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Antibiotics and our Immune Systems

Kathleen Berry-Hebert

There are many questions that come up when discussing food allergies, but a common question lately is, “Does fungus cause food allergies?” This question is gaining traction because of the frequent prescription and use of antibiotics, which are fungal poisons known as mycotoxins.

A new idea floating around the medical world is the belief that antibiotics are causing an erosion of the intestinal terrain, which is a delicate and vital tissue when it comes to our immune system. This erosion of the intestinal terrain may be leaving us vulnerable to certain immune disorders like allergies to certain foods.

Following the death of a teenage boy who experienced an allergic reaction to peanuts, New York University Physician Dr. Martin Blaser began to explore why this occurred. It is Blaser’s belief that antibiotics, not peanuts, were responsible for weakening the young boys immune system. As a result of the antibiotics, the boy experienced a more serious reaction the next time a peanut was consumed.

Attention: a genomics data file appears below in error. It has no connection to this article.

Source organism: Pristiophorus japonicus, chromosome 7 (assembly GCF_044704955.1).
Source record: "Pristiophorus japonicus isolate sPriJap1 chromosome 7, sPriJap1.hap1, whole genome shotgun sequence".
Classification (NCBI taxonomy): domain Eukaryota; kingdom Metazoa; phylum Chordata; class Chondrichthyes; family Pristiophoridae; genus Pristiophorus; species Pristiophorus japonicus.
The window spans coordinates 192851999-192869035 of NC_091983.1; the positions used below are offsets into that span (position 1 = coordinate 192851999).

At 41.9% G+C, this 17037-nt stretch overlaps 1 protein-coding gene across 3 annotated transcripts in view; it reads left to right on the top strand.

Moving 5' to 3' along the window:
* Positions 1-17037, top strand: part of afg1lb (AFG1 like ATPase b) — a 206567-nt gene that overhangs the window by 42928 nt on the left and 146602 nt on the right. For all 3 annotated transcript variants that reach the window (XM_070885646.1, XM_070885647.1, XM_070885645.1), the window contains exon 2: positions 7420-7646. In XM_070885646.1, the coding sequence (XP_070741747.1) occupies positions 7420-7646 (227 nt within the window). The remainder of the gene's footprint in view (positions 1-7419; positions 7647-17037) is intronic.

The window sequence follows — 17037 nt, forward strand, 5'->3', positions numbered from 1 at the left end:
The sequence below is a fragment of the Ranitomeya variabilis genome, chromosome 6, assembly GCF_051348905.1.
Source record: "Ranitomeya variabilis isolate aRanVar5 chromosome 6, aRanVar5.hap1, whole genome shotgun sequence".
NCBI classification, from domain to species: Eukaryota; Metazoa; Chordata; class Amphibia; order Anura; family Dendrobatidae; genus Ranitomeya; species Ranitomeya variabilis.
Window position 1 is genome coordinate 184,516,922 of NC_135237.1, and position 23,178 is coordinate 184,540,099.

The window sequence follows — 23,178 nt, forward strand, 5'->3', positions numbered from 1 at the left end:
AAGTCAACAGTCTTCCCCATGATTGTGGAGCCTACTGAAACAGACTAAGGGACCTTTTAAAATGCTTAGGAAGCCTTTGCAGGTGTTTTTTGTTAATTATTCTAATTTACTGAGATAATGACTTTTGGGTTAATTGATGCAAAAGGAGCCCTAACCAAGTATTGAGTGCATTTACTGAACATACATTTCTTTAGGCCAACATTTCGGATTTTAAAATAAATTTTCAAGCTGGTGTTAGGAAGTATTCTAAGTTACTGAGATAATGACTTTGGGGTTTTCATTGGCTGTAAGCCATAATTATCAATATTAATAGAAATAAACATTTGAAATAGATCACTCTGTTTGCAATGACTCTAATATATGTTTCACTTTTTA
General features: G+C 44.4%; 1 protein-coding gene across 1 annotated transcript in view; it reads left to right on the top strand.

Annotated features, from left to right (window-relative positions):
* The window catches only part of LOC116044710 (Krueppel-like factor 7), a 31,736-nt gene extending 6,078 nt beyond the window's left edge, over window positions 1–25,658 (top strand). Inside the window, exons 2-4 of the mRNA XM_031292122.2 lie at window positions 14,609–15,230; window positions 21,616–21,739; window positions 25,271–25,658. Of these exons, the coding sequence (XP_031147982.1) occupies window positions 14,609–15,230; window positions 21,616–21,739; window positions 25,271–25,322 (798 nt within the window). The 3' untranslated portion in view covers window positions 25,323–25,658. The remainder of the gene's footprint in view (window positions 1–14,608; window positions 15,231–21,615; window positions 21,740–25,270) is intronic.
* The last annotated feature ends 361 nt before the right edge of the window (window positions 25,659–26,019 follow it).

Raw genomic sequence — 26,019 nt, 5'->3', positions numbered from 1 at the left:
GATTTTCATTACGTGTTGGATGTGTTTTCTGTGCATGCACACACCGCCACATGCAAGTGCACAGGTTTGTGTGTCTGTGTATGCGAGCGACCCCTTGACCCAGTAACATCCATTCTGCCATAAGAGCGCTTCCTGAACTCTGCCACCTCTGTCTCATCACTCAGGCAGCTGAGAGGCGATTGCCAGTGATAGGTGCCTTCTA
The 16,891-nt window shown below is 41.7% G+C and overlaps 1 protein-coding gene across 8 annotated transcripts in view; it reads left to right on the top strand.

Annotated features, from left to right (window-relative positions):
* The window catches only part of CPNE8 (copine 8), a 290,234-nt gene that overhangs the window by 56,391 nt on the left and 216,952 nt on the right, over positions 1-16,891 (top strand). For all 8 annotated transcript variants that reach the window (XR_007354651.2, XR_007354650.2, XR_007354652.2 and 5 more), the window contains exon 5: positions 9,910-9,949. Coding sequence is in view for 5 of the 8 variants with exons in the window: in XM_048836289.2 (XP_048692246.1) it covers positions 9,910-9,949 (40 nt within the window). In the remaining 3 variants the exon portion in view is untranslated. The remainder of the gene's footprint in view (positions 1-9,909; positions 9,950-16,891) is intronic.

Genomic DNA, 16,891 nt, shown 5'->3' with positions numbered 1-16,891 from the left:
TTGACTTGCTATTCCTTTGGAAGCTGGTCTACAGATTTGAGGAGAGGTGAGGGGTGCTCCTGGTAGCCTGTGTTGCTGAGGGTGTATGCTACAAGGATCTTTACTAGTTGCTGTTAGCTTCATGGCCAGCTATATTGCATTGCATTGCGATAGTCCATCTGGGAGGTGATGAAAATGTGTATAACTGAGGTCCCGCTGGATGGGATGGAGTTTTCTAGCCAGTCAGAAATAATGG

Mycotoxins are often linked to some of the most common symptoms or diseases. These poisons can also lead to gene mutations in cancer cells. Peanuts can also carry a poisonous mycotoxin called “aflatoxin,” which can cause death.

Our bodies naturally carry good bacteria in our intestines. When we consume antibiotics, not only do we kill bad bacteria, but kill good bacteria – depleting our bodies of its natural good bacteria. The existing good bacteria in our bodies are a vital part of our immune system, so you can imagine the effect of killing all bacteria in our body.

Today, the market is flooded with thousands of antibiotics and it does not appear to be relenting. We find ourselves in a constant cycle of developing more antibiotics as bad bacteria are able to evade our strongest. This process coupled with over prescribing is driving us toward a serious problem. Let’s hope that Dr. Martin Blaser and the many other scientists investigating this issue will find a resolution.

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